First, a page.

Score Against Poverty is committed to reducing malnutrition in families through the promotion of maternal, infant and young child nutrition through the 1000 days approach, in addition to the provision of clean water, special feeding, and by promoting diversified crop production. We give priority to pregnant and nursing mothers and children under the age of five, but our projects also engage husbands and other family members to help ensure these positive nutrition practices are kept for years to come.  

Our programs are helping to integrate legumes such as cowpeas, pigeon peas, groundnuts, and lablab into diets that traditionally were primarily based on maize. This is being well received by the communities and there is room for expansion and opportunities for success. For humans, legumes provide a nutritional punch with their plentiful energy, protein, fiber and iron. For soils, they fix nitrogen, which can improve soil fertility and yields, and reduce the need for chemical fertilizers. Pulses already constitute the major source of protein for many low income people in sub-Saharan Africa, and are more affordable than animal-source foods. When combined with cereal proteins, they can also supply necessary amino acids.

Since most of the legumes being promoted are new, farmers are also receiving lessons on how to cook and preserve them. Rather than just focusing extension efforts on production alone, SCORE is working together with government extension workers on teaching small scale farmers the importance of growing and consuming a balanced diet. Positive indigenous knowledge and cultural practices that encourage increased food and nutrition security are being identified during workshops, affirmed and reinforced, while negative practices are being dismantled through education and awareness-raising.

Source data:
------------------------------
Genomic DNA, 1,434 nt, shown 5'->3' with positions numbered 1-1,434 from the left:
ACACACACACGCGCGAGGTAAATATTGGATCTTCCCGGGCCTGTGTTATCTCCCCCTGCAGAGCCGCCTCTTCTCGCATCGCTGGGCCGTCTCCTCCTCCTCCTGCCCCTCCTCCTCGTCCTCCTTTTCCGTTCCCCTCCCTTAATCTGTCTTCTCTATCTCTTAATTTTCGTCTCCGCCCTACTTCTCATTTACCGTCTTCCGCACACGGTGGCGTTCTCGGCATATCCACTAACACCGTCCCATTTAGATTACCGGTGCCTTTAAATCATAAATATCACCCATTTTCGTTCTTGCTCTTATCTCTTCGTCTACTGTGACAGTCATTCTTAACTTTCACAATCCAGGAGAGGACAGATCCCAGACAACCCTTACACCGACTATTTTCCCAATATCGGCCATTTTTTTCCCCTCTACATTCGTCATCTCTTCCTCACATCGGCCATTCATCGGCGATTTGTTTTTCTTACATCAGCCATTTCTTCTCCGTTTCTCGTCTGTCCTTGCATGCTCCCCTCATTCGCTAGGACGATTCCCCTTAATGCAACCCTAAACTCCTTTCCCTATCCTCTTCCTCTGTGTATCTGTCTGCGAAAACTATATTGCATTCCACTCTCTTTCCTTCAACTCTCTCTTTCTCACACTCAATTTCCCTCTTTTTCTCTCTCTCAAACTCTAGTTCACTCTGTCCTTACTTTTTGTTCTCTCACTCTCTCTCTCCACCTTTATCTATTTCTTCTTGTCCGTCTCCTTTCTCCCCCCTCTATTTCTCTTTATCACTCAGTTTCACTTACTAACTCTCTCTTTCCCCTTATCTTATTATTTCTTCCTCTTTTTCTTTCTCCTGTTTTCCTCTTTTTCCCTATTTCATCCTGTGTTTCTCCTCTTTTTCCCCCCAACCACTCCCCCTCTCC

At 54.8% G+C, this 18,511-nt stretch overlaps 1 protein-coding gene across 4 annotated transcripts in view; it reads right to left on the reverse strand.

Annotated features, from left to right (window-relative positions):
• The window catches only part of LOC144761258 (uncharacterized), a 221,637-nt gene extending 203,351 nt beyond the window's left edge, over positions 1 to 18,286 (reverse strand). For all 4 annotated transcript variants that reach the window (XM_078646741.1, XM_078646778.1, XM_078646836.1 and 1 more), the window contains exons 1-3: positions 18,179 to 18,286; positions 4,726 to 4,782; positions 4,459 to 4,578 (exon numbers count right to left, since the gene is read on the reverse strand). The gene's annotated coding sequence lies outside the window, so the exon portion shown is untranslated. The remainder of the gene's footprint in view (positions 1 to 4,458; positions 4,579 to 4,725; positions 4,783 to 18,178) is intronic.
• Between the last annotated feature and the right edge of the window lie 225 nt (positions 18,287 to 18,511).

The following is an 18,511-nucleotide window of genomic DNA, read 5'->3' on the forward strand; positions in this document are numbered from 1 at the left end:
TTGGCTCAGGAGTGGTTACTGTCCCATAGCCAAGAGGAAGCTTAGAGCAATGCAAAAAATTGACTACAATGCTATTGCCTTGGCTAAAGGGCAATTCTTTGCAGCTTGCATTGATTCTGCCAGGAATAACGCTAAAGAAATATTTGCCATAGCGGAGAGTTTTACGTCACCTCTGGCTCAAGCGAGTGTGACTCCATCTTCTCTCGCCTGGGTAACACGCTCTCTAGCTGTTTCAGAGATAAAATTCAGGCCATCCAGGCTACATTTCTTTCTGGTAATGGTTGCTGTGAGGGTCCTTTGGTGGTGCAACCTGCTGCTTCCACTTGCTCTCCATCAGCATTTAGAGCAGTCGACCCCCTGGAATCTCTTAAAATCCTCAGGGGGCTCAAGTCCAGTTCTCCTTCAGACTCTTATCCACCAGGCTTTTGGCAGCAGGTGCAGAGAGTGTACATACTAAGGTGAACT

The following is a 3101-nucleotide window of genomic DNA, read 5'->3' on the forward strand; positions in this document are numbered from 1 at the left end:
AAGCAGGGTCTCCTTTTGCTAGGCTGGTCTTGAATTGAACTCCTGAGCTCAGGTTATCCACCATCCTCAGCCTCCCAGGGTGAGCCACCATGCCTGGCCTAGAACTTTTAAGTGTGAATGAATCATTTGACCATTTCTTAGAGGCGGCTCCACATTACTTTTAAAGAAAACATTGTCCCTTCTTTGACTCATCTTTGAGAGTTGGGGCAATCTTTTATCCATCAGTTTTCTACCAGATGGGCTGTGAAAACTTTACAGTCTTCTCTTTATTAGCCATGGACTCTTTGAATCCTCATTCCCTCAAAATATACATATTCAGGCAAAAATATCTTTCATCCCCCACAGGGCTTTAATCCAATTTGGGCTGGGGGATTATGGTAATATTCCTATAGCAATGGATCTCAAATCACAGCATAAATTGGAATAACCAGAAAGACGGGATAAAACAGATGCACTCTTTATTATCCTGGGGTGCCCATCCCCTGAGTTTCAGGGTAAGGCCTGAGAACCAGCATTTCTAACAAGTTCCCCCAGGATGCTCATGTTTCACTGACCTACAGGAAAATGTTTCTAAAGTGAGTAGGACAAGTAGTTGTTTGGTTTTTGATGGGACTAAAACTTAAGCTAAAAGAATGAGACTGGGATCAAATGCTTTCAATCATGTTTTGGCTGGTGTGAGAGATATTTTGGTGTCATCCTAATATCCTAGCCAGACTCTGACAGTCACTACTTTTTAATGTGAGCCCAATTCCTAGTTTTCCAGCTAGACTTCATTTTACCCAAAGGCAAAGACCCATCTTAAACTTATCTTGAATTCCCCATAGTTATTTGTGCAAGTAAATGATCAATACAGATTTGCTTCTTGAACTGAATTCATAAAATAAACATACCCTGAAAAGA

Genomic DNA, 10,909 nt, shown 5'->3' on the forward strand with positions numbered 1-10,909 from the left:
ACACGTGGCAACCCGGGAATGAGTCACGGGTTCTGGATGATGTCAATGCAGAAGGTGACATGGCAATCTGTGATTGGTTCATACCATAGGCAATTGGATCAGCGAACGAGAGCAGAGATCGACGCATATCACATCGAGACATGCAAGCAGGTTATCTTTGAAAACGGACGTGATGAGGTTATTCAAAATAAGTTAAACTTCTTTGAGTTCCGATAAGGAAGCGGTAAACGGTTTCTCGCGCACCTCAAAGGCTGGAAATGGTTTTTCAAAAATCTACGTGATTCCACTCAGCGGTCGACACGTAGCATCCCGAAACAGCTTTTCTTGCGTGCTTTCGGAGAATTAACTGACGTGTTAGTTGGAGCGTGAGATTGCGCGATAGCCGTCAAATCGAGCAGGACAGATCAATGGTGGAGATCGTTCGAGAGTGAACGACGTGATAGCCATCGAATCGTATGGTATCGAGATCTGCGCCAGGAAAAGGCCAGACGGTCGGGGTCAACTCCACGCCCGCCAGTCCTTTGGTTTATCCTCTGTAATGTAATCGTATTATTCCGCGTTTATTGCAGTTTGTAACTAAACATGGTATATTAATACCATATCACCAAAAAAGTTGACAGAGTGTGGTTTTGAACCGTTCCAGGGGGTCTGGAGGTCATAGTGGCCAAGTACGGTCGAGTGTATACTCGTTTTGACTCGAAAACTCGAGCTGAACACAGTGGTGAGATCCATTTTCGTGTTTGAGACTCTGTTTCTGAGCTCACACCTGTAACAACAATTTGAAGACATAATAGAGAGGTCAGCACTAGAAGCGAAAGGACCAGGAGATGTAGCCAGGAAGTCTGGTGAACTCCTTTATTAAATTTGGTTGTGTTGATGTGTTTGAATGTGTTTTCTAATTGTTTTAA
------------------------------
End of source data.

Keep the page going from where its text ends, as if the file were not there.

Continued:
SCORE’s Farmer led agriculture extension method emphasizes the involvement of women both as lead farmers and recipient of inputs and services. This is going to help address gender disparities on access, control and utilization of inputs/resources and will lead to significant adoption rates and improved awareness of the importance of diversified production for consumption to nutrition.

SCORE is exploring opportunities to strengthen work on home gardens, livestock interventions, addressing poor child feeding practices and poor adult dietary choices. We’re also looking to projects to address unclean water, poor sanitation and lack of health care which make it difficult to utilize available food and increase nutritional requirements.

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